The 2015 Oscar-nominated movie Trumbo, about a 1940s Hollywood screenwriter who is blacklisted for being a Communist, wouldn't be the same without scenes of star Bryan Cranston pounding the keys of his Underwood 5.

And Amazon Prime's Good Girls Revolt, which follows a group of women in a 1969 newsroom trying to get treatment equal to their male counterparts, puts typewriters front and center. “It's an excellent series with typewriters in every scene,” Banner says.

6. They have hard-core fans

a photo of a typewriter

courtesy Kirk Jackson

Some people say they are more creative when using a typewriter.

Rock Harris, 55, runs a typewriters group in Missouri called Saint Louis Typers Union and organizes local “type-ins.” While full meetings have been on hold during the pandemic, Harris recently gathered a few new members and is gearing up to relaunch. “The idea was people come, they can either bring their own machines or I would bring a set of machines. And then people just sit and type whatever they want on them,” Harris said. “I usually get out one of the more interesting models from my collection and talk about it a little bit."

Richard Polt, who published The Typewriter Revolution, detailing the second life that typewriters are having in the 21st century, recently attended an event in Athens, Ohio, where people brought typewriters and exchanged stories about their collections. The group even found a way to blow off pandemic steam when they teamed up to destroy a cheap, new-age typewriter.

"We just took baseball bats to it,” he says, joking that the events are typically peaceful.

7. They can become hip accessories

Lego makes a 2,079-piece typewriter set that retails for $199.99 and is hard to keep in stock. And typewriters are also becoming decorative accessories, gracing bookshelves in the homes of those looking for a dose of nostalgia.

Antique typewriter keys have become popular for use in jewelry, with people buying necklaces featuring the letter of their first name. Vendors like EvaGiftedHands are selling these necklaces on Etsy, starting at around $35 . Other vendors sell typewriter key cufflinks, rings and bracelets.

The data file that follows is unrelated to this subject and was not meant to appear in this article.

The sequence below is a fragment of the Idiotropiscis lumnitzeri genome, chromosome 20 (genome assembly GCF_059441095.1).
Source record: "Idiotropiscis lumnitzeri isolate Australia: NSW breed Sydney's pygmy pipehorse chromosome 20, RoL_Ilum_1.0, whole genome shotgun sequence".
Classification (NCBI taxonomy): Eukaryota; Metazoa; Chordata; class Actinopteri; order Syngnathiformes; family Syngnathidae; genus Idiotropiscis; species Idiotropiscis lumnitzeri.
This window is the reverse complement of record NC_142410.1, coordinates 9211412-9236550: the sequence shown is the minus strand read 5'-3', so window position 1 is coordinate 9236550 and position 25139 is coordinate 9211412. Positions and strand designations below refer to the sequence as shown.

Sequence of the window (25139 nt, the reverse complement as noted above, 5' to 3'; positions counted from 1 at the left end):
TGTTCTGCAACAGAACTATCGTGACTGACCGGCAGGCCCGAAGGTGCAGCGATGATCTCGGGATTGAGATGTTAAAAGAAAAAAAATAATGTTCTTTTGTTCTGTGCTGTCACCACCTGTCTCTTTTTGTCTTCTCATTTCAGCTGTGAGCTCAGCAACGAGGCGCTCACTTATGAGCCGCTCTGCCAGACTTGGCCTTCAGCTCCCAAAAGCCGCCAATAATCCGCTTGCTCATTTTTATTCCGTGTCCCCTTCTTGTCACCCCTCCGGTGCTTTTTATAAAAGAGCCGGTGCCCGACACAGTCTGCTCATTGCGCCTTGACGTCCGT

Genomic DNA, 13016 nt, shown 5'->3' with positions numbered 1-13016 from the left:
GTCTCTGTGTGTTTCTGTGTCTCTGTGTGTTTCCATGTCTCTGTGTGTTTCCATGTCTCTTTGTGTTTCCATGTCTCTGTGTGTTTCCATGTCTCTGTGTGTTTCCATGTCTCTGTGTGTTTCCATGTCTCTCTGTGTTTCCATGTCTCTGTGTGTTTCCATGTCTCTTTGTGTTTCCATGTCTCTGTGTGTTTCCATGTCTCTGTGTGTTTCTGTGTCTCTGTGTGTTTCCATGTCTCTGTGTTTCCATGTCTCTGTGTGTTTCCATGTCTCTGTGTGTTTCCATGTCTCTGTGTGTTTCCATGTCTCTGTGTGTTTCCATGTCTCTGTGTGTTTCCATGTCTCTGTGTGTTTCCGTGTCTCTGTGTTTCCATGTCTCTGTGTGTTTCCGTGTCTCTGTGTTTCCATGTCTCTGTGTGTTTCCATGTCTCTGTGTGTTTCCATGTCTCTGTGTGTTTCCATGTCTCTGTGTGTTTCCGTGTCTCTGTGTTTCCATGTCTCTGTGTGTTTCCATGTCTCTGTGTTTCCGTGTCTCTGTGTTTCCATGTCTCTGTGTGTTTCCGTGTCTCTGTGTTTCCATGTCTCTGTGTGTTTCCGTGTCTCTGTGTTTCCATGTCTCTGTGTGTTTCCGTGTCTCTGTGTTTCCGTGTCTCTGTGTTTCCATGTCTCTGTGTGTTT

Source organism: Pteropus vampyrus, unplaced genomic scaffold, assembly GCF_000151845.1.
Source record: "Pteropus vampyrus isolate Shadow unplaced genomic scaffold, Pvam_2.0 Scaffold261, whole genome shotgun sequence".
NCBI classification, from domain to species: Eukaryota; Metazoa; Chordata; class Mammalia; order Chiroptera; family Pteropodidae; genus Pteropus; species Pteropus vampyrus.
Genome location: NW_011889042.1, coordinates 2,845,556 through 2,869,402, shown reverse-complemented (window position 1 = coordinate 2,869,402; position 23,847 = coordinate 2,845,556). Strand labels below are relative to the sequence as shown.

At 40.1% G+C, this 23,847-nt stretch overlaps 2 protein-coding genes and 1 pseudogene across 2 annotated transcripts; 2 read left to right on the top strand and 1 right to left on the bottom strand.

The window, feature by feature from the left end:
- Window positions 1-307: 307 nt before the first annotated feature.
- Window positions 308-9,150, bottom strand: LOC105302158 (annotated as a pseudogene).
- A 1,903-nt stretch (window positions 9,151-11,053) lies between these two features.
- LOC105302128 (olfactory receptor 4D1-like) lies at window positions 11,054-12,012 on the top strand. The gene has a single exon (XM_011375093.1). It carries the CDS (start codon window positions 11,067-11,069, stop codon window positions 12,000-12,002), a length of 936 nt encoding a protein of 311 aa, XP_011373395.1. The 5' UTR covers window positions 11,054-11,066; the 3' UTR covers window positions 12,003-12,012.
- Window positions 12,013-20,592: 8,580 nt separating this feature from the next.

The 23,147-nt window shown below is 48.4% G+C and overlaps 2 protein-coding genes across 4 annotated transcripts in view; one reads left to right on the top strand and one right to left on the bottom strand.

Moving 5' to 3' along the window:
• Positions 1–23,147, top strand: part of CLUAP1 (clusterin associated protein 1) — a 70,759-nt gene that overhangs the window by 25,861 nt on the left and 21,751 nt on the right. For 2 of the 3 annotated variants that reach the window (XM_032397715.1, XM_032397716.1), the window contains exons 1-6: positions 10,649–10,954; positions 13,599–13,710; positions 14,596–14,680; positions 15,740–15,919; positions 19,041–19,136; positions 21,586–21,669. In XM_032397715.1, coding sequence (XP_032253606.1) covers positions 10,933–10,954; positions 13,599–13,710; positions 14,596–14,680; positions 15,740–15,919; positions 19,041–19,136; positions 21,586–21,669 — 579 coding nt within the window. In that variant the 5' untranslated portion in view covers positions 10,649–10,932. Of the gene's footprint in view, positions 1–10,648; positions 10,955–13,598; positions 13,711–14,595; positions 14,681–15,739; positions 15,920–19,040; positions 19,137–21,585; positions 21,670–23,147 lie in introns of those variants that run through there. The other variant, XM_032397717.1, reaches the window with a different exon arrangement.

8. Typewriters are being used to make art

Melanie Pappadis Faranello created a movement called Poetry on the Streets, setting up a typewriter in Hartford, Connecticut, and encouraging passersby to stop and write a poem. In 2020, she hosted a gallery show to display the poems.

Austin's Typewriter Rodeo is a group of on-demand poets who travel the country, hired by music festivals, weddings and parties to use “really cool typewriters” and “write poems on the spot, on whatever topics people give us,” according to the group's website. U.K. artist James Cook uses his vintage typewriter collection to create what he refers to as “typictions." He receives commissions to create everything from album covers to pet portraits, all made with a series of keystrokes. And the Boston Typewriter Orchestra uses the rhythmic clacking of typewriter keys to create music.

9. Typewriters have their own day

National Typewriter Day is June 23 and fans find creative ways to spread the word about their admiration for typewriters. Instagram is flooded with #NationalTypewriterDay posts, as people share details about their favorite machines. This year, ECL Society of Letter Writers posted this tribute in celebration: “For generations, typewriters have been the mainstay of poets and played a pivotal role in facilitating great social change. The vintage writing device remains timeless and is here to stay despite waves of advanced technologies. Happy National Typewriter Day!”

10. They can create tokens of love

Keith Willard, owner of Keith Willard Events in Fort Lauderdale, Florida, has had brides and grooms hire on-site artists to create wedding keepsakes on typewriters. “The guests give the artist three words that best describe themselves. Then the artist creates a three-sentence poem using those three words, typed out on an old-style typewriter on paper that has the couple's logo on it,” says Willard.

And for her recent 20th anniversary, Colleen Lanin, 47, was given a pink typewriter by her husband. “It's on display in my home office, where I can see it every day as I clack away on my keyboard for my blog, TravelMamas.com,” she reveals.

11. Social media is rediscovering them

"In my own experience, one thing that's definitely driving interest is social media,” says Jackson. “I can tell from five years ago, the amount of interest in typewriters alone has at least doubled, if not tripled, and even the amount of people starting to try to learn how to fix and clean them up has greatly increased."

In Facebook groups like Antique Typewriters Collection, members share photos of their collections and exchange typewriter facts. There are even unique typewriter-centric accounts on Instagram including @typewrittenrecipes, which posts ‘50s-era recipes that are hand-keyed from her typewriter.

Nicole Pajer is a contributing writer who covers health, culture and entertainment. She has also written for The New York Times, Parade, Woman's Day and Wired.

Also of Interest

Join the Discussion

0 %{widget}% | Add Yours

You must be logged in to leave a comment.